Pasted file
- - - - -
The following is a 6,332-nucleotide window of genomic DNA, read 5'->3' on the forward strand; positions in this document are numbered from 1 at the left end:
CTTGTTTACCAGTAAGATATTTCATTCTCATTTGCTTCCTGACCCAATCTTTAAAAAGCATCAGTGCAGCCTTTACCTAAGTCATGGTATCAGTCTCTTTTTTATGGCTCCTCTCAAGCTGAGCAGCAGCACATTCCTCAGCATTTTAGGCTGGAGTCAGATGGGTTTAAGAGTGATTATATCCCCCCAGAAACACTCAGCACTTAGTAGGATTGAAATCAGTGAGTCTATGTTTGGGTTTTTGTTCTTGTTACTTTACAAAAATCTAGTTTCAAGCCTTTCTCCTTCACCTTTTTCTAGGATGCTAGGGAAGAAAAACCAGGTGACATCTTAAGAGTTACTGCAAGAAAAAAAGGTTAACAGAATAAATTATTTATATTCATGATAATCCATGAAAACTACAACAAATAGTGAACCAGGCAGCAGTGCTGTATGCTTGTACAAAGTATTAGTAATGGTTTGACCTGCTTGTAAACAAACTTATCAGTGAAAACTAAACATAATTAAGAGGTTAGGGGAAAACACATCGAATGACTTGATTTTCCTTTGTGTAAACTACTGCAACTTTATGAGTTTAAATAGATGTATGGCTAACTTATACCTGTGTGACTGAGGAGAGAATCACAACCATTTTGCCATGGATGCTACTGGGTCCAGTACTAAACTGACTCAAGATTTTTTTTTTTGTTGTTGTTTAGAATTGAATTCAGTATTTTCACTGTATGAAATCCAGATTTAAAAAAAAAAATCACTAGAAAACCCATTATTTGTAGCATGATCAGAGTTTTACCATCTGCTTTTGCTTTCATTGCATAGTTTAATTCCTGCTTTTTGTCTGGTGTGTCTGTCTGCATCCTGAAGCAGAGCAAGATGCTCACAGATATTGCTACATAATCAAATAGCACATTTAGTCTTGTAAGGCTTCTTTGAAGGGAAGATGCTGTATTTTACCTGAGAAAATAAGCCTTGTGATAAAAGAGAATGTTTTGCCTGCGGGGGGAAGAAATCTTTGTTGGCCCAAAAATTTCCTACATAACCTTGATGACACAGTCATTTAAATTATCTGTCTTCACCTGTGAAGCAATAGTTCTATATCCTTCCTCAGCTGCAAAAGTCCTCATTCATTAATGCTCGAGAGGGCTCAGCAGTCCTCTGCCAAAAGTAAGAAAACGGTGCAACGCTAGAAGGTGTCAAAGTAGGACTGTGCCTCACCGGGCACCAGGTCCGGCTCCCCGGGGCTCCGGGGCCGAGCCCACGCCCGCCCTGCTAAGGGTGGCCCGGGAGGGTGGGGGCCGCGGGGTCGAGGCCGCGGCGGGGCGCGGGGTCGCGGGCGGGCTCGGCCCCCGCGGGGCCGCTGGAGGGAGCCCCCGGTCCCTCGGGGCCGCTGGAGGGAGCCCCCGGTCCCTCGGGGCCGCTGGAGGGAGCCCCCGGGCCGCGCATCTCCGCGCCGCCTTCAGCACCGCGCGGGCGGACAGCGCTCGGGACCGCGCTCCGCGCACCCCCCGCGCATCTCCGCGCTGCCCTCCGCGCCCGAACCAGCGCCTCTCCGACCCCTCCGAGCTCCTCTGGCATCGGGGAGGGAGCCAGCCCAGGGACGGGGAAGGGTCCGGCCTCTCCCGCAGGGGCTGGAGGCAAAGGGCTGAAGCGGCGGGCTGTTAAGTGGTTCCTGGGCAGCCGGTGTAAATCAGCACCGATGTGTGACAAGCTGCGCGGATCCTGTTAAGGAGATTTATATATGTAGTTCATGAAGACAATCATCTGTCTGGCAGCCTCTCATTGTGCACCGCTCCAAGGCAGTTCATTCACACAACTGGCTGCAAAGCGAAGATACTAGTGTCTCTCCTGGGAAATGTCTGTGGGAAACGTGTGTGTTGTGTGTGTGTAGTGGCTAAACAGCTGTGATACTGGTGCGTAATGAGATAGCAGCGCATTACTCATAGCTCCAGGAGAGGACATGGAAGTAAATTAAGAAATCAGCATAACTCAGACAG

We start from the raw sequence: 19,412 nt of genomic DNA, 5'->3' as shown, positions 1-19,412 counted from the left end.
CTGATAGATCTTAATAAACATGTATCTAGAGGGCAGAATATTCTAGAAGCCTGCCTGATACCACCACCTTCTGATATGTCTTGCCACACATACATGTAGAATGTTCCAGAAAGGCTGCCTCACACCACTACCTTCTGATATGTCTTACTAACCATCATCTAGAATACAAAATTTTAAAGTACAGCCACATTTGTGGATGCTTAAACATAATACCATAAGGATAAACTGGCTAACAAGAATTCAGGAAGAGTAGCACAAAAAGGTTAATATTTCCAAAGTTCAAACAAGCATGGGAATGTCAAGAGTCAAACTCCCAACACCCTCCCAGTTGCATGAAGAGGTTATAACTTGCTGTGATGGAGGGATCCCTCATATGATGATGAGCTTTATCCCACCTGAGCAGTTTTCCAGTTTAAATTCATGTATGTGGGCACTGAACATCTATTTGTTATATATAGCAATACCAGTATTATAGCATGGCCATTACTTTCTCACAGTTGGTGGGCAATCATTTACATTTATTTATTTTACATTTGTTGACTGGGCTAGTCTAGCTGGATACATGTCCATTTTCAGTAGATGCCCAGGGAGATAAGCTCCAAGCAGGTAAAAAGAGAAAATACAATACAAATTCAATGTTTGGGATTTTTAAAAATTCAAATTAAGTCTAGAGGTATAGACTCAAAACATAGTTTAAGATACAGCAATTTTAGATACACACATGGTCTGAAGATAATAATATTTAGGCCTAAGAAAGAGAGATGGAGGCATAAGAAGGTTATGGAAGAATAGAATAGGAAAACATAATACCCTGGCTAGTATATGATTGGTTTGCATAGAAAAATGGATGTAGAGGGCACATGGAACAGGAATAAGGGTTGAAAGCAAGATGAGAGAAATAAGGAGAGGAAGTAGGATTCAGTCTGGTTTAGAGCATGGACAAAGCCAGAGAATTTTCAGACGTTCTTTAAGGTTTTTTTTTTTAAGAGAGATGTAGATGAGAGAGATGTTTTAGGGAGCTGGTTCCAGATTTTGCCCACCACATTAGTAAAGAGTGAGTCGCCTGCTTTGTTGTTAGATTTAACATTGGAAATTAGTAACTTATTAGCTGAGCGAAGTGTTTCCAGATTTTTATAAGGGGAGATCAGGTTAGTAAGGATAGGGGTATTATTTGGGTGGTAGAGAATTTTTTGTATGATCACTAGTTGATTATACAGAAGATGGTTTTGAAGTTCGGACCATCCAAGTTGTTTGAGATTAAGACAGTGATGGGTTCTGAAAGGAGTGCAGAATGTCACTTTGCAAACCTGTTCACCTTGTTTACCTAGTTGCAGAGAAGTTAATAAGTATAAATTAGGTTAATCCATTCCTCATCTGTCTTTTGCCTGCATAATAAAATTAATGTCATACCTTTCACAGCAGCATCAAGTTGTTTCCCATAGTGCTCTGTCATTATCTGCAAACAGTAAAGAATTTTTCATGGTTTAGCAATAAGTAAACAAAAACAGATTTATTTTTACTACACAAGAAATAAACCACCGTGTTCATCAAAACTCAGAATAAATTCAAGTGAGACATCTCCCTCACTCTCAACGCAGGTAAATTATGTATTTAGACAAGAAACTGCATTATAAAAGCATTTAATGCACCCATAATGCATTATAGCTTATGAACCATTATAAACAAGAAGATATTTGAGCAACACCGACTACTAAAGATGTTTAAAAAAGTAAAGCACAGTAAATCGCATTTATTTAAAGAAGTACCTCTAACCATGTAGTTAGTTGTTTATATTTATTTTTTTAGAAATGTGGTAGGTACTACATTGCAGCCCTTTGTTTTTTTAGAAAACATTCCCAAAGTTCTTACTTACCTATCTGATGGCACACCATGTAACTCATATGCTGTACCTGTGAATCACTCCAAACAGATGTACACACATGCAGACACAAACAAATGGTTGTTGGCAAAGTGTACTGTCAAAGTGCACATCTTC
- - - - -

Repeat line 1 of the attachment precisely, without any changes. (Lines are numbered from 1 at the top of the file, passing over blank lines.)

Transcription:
The following is a 6,332-nucleotide window of genomic DNA, read 5'->3' on the forward strand; positions in this document are numbered from 1 at the left end: